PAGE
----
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- Author : Diana L. Herbert
- Publisher : Unknown
- Release Date : 1990
- Genre : Personality disorders
- Pages : 352
- ISBN : OCLC:24439202
The Effect of Individual Differences in Act Prototypicality Judgments on Trait behavior Correlation and Cross situational Consistency
- Author : Brian P. O'Connor
- Publisher : Unknown
- Release Date : 1992
- Genre : Human behavior
- Pages : 11
- ISBN : OCLC:1050611237
"Seek simplicity and distrust it. " Alfred North Whitehead "It will become all too clear that an ability to see patterns in behavior, an ability that some might feel proud of, can lead more easily to a wrong description than a right one. " William T. Powers The goal of the theorist-the scholar-is to take a collection of observations of the world, and perceive order in them. This process necessarily imposes an artificial simplicity upon those observations. That is, specific observations are weighed differently from each other whenever a theoretical account is abstracted from raw experiences. Some observed events are misunderstood or distorted, others are seen as representing random fluctuations and are ignored, and yet others are viewed as centrally important. This abstraction and oversimplification of reality is inevitable in theory construction. Moreover, the abstracted vision builds upon itself. That is, as a structure begins to emerge from continued observation, the structure itself guides the search for new information. The result is a construction that is more elaborate than what existed before, but it still is usually simpler than reality. It is important for scholars to believe in the value of their task, and in the general correctness of the vision that guides their work. This commitment, and the hope of progress that follows from it, make it possible to continue even when the work is difficult and slow.
Originally published in 1981, this volume presents the domain of personality as a fuzzy set that includes features previously identified with cognitive and social psychology. Few of the individual contributions are centrally concerned with individual differences and cross-situational stability, but these traditional themes certainly appear in several of the chapters. The remaining chapters deal with the general processes mediating the interaction between the person and the social environment, filling out the fuzzy set of personality psychology. Part 1 seeks to locate contemporary trends in the cognitive psychology of personality against a backdrop of historical events. The chapters in Part 2 discuss some of the cognitive processes mediating social behaviour. Part 3 contains contributions concerned with the rules by which people make judgments about objects in the social world. The self, a dominant topic in personality theory and research, is treated extensively in Part 4. Although many of the chapters are explicitly concerned with the relations between cognition and action – after all, most human interaction takes the form of judgments and communication – the contributions in Part 5 make the links to overt behaviour. Finally, Part 6 offers two discussions of the previous contributions from the perspective of cognitive psychology.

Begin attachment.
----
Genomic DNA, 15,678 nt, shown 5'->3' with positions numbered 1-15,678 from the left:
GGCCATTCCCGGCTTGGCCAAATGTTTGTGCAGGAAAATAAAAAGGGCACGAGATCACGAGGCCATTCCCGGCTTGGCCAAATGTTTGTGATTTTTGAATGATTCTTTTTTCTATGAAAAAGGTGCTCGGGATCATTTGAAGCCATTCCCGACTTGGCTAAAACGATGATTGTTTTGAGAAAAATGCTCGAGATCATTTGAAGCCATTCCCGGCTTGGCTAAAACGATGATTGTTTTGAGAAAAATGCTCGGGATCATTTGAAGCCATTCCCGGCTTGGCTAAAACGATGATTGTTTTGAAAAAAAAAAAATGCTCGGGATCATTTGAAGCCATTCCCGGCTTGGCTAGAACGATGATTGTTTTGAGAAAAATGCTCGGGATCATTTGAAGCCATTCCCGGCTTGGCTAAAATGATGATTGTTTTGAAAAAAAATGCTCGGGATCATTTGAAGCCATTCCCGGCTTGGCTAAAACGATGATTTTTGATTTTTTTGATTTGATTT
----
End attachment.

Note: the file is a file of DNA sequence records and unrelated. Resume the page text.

This volume brings together leading researchers in a major new effort to bridge the historical gap between the domains of ability and personality. The result is a remarkable collection of chapters analyzing critical issues at the interface--style, structure, process, and context. Contributors address: * intelligence and its relation to temperament and character-hierarchical models of cognition and personality; judgmental data in personality research; and structural issues in ability and personality; * intelligence and conation-goal theories; the role of conation in the learning environment; motivation and arousal; * intelligence and style-stylistic preferences; the role of disposition; cognitive style and its measurement; test taking style; and * intelligence and personality in context-regularities of functioning; contextual effects in cultural variation; control and consistency; the concept of "successful intelligence."
This path-breaking book reviews psychological research on practical intelligence and describes its importance in everyday life. The authors reveal the importance of tacit knowledge--what we have learned from our own experience, through action. Although it has been seen as an indispensable element of expertise, intelligence researchers have found it difficult to quantify. Based on years of research, Dr. Sternberg and his colleagues have found that tacit knowledge can be quantified and can be taught. This volume thoroughly examines studies of practical intelligence in the United States and in many other parts of the world as well, and for varied occupations, such as management, military leadership, teaching, research, and sales.
Virtue as Social Intelligence: An Empirically Grounded Theory takes on the claims of philosophical situationism, the ethical theory that is skeptical about the possibility of human virtue. Influenced by social psychological studies, philosophical situationists argue that human personality is too fluid and fragmented to support a stable set of virtues. They claim that virtue cannot be grounded in empirical psychology. This book argues otherwise. Drawing on the work of psychologists Walter Mischel and Yuichi Shoda, Nancy E. Snow argues that the social psychological experiments that philosophical situationists rely on look at the wrong kinds of situations to test for behavioral consistency. Rather than looking at situations that are objectively similar, researchers need to compare situations that have similar meanings for the subject. When this is done, subjects exhibit behavioral consistencies that warrant the attribution of enduring traits, and virtues are a subset of these traits. Virtue can therefore be empirically grounded and virtue ethics has nothing to fear from philosophical situationism.
- Author : Philip C. Kendall
- Publisher : Academic Press
- Release Date : 2013-09-24
- Genre : Health & Fitness
- Pages : 326
- ISBN : 9781483265278